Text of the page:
Infonetics: 70% of operators will deploy Wi-Fi for street coverage by 2013

Two-thirds of mobile service providers interviewed by Infonetics Research said they have deployed 20,000 to more than 150,000 Wi-Fi access points in public spaces.

Infonetics interviewed 24 mobile, incumbent and competitive operators for its survey, which also revealed that street coverage is seen as one of the areas of greatest deficit for Wi-Fi. "By 2013, the percentage of service providers planning to deploy Wi-Fi for street coverage jumps to 79 percent," said the firm.

The top driver for Wi-Fi offloading is complementing the mobile data service by enhancing throughput, and that is followed by the scarcity of licensed spectrum as a key motivator.

"Mobile operators are firmly behind carrier Wi-Fi as a key solution for mobile offload, even as they continue to investigate other small cell possibilities," said Richard Webb, a directing analyst at Infonetics.

He said that in the future, operators will demand closer integration of Wi-Fi with the mobile network so offloading becomes more intelligent, automated and seamless.

In a separate study on the carrier Wi-Fi equipment market, Infonetics calculated that global revenue for carrier Wi-Fi equipment expanded by 35 percent in 2011. The firm projects the global carrier Wi-Fi equipment market will grow in the high double-digit percentages annually at least through 2016, when it will hit $2.1 billion.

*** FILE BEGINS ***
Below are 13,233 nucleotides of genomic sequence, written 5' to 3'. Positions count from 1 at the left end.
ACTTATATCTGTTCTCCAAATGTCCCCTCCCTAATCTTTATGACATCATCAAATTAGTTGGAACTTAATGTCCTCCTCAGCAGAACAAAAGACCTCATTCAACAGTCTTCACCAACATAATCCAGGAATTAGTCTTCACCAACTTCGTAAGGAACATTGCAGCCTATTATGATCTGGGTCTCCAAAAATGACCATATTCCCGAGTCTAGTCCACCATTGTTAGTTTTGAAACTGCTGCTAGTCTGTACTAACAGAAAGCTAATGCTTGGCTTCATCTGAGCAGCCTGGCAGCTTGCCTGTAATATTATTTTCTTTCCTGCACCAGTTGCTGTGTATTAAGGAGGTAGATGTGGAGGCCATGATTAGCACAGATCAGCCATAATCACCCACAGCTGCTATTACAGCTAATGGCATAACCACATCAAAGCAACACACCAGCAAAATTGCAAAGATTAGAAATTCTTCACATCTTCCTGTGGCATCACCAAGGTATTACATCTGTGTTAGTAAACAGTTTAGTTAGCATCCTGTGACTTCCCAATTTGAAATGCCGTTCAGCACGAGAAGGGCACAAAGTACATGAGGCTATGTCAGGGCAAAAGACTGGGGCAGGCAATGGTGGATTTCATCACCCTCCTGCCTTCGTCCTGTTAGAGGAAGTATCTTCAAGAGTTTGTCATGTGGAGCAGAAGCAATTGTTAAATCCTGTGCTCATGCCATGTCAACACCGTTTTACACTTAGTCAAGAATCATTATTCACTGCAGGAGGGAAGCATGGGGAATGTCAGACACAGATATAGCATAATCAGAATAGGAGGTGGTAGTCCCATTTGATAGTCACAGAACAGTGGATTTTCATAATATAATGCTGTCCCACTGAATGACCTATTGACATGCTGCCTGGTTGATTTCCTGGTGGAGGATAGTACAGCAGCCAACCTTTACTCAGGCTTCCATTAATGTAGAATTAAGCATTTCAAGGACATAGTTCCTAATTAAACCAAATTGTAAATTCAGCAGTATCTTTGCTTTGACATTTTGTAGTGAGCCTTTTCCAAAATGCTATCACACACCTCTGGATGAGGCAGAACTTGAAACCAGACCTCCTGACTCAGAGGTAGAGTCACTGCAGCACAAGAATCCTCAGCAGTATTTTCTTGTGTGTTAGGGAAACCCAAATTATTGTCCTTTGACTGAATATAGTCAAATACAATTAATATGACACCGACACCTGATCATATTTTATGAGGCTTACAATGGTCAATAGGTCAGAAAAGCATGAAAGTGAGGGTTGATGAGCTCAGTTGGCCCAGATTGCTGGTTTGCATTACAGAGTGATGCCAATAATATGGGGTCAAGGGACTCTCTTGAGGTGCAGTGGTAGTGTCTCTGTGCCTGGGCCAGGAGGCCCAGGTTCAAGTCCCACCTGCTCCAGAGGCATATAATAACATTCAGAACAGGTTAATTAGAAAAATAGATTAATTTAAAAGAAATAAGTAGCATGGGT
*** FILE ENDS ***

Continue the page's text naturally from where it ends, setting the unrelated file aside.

As for the leading equipment providers, BelAir Networks--which was recently acquired by Ericsson (NASDAQ:ERIC)--Cisco and Ruckus Wireless together account for more than two-thirds of 2011 global carrier Wi-Fi equipment revenue, said Infonetics. The firm anticipates new players will enter the market, disrupting early market-share standings. Infonetics suggested the growing demand for Wi-Fi integrated base stations could shift market share toward mobile infrastructure vendors.

Aside from mobile operators trying to offload mobile data traffic onto Wi-Fi, other drivers of Wi-Fi equipment sales include the ongoing extension of Wi-Fi hotspot services by fixed-line operators and Internet service providers as well as the use of Wi-Fi to enhance broadband services offered by cable and DSL operators. "Many operators will soon be upgrading their existing access points to new Wi-Fi standards, such as the forthcoming 802.11ac protocol," said Webb.  

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